A lawyer for former Allegheny County Medical Examiner Dr. Cyril H. Wecht admits there may have been "accounting irregularities" committed by his client but denies there was any criminal wrongdoing.
In an appearance Monday night on CNN's "Larry King Live," both Dr. Wecht and one of his high-profile lawyers, former U.S. Attorney General Dick Thornburgh, answered questions about the charges brought by federal prosecutors last month in an 84-count indictment.
Dr. Wecht is charged with misusing his public office for private gain.
"I don't think there's any question that there's some accounting irregularities here and probably some inappropriate use of county employees, because Dr. Wecht is, as he said, he's a man of many parts," said Mr. Thornburgh.
He went on to outline several of Dr. Wecht's ventures -- including his own private pathology business as well as his affiliations with local universities.
"And I'm not prepared to say that every nickel and dime was accounted for 100 percent accurately," he went on.
Because of that, he sees this as a potential civil case, not a federal public corruption case.
"This is nothing like that," he said. "This is a matter of proper accounting and can be solved by having an independent audit made of the finances of the office and of Dr. Wecht. And he's more than eager to pay back anything that that audit indicates might have been improper."
U.S. Attorney Mary Beth Buchanan declined to comment on Dr. Wecht's appearance on "Larry King Live."
Even though the indictment enumerates 84 counts, Mr. Thornburgh told Mr. King that there are really only five charges. The rest are repetitive counts, tracing each mailing or fax that was made.
"I question whether this is the highest and best use of federal criminal investigative and prosecutive resources, and I suggest that it isn't," Mr. Thornburgh said.
He called the charges against Dr. Wecht "draconian" and said using them to solve bookkeeping and accounting problems is "overkill."
"And I think the fact that a lot of these more colorful charges are included, which have very little relationship to the heart of the indictment, indicates that the prosecutors recognize that they don't have that much of a case," Mr. Thornburgh said.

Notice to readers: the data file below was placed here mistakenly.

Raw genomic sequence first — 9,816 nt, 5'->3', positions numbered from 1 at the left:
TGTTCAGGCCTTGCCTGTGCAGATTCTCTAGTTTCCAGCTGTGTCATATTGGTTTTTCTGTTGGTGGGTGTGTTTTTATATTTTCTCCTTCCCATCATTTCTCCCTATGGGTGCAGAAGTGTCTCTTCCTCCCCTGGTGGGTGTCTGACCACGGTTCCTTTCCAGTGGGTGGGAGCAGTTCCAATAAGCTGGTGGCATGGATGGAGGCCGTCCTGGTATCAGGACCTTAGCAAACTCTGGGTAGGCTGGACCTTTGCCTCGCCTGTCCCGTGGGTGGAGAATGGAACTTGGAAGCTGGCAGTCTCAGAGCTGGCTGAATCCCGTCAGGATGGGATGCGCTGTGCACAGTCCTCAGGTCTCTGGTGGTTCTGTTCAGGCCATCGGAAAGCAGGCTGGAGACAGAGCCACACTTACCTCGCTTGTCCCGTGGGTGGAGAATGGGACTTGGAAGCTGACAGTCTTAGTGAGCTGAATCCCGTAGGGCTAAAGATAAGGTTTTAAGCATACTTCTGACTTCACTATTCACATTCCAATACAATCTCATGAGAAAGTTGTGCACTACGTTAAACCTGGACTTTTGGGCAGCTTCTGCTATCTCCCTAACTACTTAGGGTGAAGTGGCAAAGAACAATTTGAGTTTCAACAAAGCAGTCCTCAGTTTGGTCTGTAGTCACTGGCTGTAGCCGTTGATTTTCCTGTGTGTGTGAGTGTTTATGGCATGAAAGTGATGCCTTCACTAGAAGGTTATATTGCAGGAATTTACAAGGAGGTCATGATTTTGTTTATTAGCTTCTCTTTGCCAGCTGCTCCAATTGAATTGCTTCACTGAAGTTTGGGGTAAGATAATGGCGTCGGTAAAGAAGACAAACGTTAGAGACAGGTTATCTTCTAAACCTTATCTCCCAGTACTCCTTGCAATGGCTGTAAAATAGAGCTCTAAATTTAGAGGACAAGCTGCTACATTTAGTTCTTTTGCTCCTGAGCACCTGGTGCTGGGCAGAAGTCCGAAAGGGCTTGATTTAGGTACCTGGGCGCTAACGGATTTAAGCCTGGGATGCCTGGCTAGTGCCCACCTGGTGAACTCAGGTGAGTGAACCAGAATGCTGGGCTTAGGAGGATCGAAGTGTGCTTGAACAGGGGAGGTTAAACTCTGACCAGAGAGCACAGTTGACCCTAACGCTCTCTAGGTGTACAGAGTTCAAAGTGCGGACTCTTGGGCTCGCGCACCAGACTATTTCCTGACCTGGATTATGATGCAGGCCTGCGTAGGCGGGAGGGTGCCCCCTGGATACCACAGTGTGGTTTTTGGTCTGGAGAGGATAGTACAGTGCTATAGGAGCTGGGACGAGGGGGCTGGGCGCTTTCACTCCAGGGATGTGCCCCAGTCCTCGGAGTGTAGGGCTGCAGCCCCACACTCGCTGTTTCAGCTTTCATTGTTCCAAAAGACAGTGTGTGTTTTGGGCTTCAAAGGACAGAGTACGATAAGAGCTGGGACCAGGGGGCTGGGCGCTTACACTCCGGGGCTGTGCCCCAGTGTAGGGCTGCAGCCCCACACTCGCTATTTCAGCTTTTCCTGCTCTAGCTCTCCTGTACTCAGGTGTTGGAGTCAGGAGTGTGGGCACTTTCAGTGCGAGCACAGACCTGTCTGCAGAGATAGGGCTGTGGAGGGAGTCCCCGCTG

One of the charges made by the government is that Dr. Wecht traded unclaimed cadavers from the coroner's office for free lab space at Carlow University from June 2003 through December 2005.
But Dr. Wecht discounted the allegation, saying there was never such a trade.
"And this is such a spurious, insulting allegation because this is a major Catholic university."
Dr. Wecht said he had lab space at Carlow from February 2003 through September 2004 before any bodies "ever came out."
"He'd received the room space long before there was a document discussing cadavers," said Mark Rush, another attorney representing Dr. Wecht. "It wasn't a quid pro quo."
In the indictment, the prosecution states that Dr. Wecht's private company grossed nearly $9 million from 1997 through 2004.
"There's a lot of recitation about how much money he's made in his private practice," Mr. Thornburgh said. "There's a lot of recitation about mails and faxes that have been sent, but no indication whatsoever as to what the alleged loss was to Allegheny County and to the coroner's office."
A spokesperson in the U.S. attorney's office said the amount of loss is still being calculated.
Yesterday, Mr. Rush said there has "never" been any talk of a plea between the two sides. Instead, Dr. Wecht looks forward to going to trial, he said, "because he's innocent."
At one point during the CNN segment, Mr. King asked Dr. Wecht to explain the charges against him that he overbilled his private clients by jacking up airfare prices and charging them a "limousine" fee when he really traveled to the airport in a county vehicle.
"Those will be addressed, I can assure you," Dr. Wecht responded. "There is a good solid explanation for each one of those allegations."
Paula Reed Ward can be reached at email@example.com or 412-263-2620.